On March 27th, Rhode Island Governor Gina Raimondo, in response to the novel Covid-19 outbreak, has pushed for an increase in quarantine enforcement by targeting New Yorkers, whose state has become the current epicenter of the virus.
Such enforcement is to include stopping vehicles with New York tags and conducting house-to-house searches for violators, which will involve members of the Rhode Island National Guard. Refusal to submit may result in a fine and up to ninety days in jail. But is any of this actually legal? Not really. And its effects may be worse than any virus.
Arbitrary is Never Legal
State law enforcement, under orders in Rhode Island, has been posting road stops and ordering all New York vehicles to pull over for questioning. National Guardsmen have also been deployed to airports and bus and train stations to question passengers. Here’s where we enter the murky waters of Constitutional law.
Consider being stopped for a license plate and interrogated for personal information. But it was not a specific plate number that raised a red flag, nor expired registration tags. It was, purely, the state printed on the plate that prompted the stop. This is no less nonsensical than stopping every white truck, solely because a suspect was seen driving such a vehicle.
What of interrogating passengers who are leaving for or returning from a specific place? Surely, that is no crime. And I cannot help but recall images of the immediate aftermath of 9/11, when Arab-Americans were pulled randomly out of security checks for “random” searches. Whether it was their appearance or from where they were traveling to or returning from, such information hardly constitutes probable cause.
As Rhode Island’s ACLU executive director Steven Brown said in a statement, “While the Governor may have the power to suspend some state laws and regulations to address this medical emergency, she cannot suspend the Constitution. Under the Fourth Amendment, having a New York state license plate simply does not, and cannot, constitute ‘probable cause’ to allow police to stop a car and interrogate the driver, no matter how laudable the goal of the stop may be.”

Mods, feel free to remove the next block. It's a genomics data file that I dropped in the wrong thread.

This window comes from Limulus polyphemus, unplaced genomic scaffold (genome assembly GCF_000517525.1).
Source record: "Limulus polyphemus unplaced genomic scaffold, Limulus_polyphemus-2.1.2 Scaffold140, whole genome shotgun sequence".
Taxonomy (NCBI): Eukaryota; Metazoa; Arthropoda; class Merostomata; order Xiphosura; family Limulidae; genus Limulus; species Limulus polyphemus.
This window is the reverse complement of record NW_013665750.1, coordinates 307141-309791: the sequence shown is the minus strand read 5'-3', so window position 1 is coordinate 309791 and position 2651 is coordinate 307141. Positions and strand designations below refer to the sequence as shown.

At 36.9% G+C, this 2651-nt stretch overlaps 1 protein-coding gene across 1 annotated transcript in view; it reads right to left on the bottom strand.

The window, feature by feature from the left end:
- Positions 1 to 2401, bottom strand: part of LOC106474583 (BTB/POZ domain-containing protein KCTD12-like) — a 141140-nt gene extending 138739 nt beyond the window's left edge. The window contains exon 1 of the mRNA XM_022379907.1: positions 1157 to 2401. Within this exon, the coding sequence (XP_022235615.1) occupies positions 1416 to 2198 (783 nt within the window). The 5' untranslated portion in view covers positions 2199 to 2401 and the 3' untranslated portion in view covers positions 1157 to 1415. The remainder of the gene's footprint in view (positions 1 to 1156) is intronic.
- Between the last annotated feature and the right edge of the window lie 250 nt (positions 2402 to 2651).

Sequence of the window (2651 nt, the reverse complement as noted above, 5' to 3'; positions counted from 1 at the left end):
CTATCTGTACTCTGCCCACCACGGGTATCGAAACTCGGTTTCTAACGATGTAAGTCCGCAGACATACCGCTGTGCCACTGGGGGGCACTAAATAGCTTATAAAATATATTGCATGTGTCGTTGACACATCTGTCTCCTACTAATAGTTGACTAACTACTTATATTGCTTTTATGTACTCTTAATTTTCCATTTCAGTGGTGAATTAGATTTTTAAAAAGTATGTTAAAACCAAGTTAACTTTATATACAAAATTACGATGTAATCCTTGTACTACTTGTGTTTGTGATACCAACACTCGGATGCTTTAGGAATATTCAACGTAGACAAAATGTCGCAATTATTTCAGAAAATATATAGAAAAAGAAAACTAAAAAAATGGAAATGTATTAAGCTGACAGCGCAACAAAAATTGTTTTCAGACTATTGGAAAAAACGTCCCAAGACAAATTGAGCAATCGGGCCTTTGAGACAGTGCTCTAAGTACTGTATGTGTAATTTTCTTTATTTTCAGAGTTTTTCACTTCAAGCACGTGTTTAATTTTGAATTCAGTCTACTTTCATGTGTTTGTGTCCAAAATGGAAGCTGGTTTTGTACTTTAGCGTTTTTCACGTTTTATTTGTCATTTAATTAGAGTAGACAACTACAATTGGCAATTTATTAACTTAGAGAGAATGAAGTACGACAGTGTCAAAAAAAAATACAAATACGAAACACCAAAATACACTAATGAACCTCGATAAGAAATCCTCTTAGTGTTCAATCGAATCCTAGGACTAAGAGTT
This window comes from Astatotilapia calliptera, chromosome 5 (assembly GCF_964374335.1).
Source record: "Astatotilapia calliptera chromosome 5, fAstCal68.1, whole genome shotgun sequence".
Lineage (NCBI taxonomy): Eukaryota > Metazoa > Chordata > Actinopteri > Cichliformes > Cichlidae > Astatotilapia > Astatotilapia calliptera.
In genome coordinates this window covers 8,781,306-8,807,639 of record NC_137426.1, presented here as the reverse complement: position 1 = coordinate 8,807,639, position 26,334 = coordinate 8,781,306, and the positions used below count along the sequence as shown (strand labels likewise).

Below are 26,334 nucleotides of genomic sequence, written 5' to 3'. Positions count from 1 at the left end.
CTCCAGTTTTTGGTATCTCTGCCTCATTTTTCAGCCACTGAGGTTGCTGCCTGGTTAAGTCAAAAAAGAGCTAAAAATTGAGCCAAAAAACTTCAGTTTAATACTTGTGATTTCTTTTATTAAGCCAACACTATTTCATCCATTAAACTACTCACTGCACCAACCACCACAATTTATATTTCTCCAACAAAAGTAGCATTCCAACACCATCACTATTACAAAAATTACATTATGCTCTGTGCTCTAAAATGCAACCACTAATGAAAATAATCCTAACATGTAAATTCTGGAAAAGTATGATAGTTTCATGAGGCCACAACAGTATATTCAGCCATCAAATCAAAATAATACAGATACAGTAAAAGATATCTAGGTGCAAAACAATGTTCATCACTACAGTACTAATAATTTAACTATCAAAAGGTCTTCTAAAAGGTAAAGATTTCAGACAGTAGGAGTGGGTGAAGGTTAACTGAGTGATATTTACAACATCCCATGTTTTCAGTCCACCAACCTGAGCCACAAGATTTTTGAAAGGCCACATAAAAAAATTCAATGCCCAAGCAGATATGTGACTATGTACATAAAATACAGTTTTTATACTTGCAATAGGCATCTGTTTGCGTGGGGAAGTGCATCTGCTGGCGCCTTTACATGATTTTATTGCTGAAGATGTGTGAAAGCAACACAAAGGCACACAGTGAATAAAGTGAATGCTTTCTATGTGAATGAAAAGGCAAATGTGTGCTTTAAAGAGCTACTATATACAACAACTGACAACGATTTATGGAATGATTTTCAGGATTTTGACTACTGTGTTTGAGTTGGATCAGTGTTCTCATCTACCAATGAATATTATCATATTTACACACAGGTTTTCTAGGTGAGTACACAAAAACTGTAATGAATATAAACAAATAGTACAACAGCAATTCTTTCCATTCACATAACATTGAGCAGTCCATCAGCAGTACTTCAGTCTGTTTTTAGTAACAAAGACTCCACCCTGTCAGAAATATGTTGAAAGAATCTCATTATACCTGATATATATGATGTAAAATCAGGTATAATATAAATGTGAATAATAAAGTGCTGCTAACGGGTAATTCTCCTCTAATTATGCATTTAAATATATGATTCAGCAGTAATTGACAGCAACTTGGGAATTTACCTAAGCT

The most troubling course of action is the use of law enforcement and National Guardsmen to conduct house-to-house searches of residences that may contain New Yorkers. Something as arbitrary as one state resident owning a home in another state is no more cause to conduct interviews, let alone a search, than a New York license plate. Without a warrant, no resident can be required to submit to a search of their home, nor can they be compelled to answer questions or provide evidence against their will.
So, what will the extent of such house-to-house searches be? Will it be a simple interview to determine the presence of Covid-19? And what if one refuses, as they should, to answer questions? Will officers and Guardsmen detain the resident for non-compliance? Will they force their way into the home to conduct a search?
There is no good outcome. Compliance will only serve to weaken the rights of those who do not wish to submit to such reckless displays of authority. Peaceful non-compliance, which is our right, will lead to consequences as yet unknown.
For civil libertarians and civil liberties advocates, the issue is not merely when one city or one state puts security before civil liberties. It also raises concerns of a national precedent.
Currently living in Arizona, we have been fortunate to not have such a large outbreak of Covid-19, much like Rhode Island. With family in California, the convenience of visiting each other throughout the year has made it possible to enjoy each other’s company with great frequency.
But what if Governor Doug Ducey decided to follow Rhode Island’s lead? Suppose I drive from Phoenix to California to visit my parents, who are currently under a statewide lockdown, as I had planned for Easter. Upon driving back, should I pull over and submit to questioning or testing? I think not. What if the State of Arizona sees that I am a previous resident of California? Shall I open my home to law enforcement and Guardsmen? Again, I shall not. Not without a warrant, nor a demonstration of probable cause.
While we are all subjected to the whims of various levels of government throughout the country, we are all protected by our Constitution. Our rights, as described by our Founders, are inherent and cannot be suspended. As such, any violation of our rights or the rights of any other individual, regardless of the circumstances, affects all of us equally. In the same way that all Americans should oppose a local policy such as Stop and Frisk, we must all oppose this reckless abuse of authority in Rhode Island.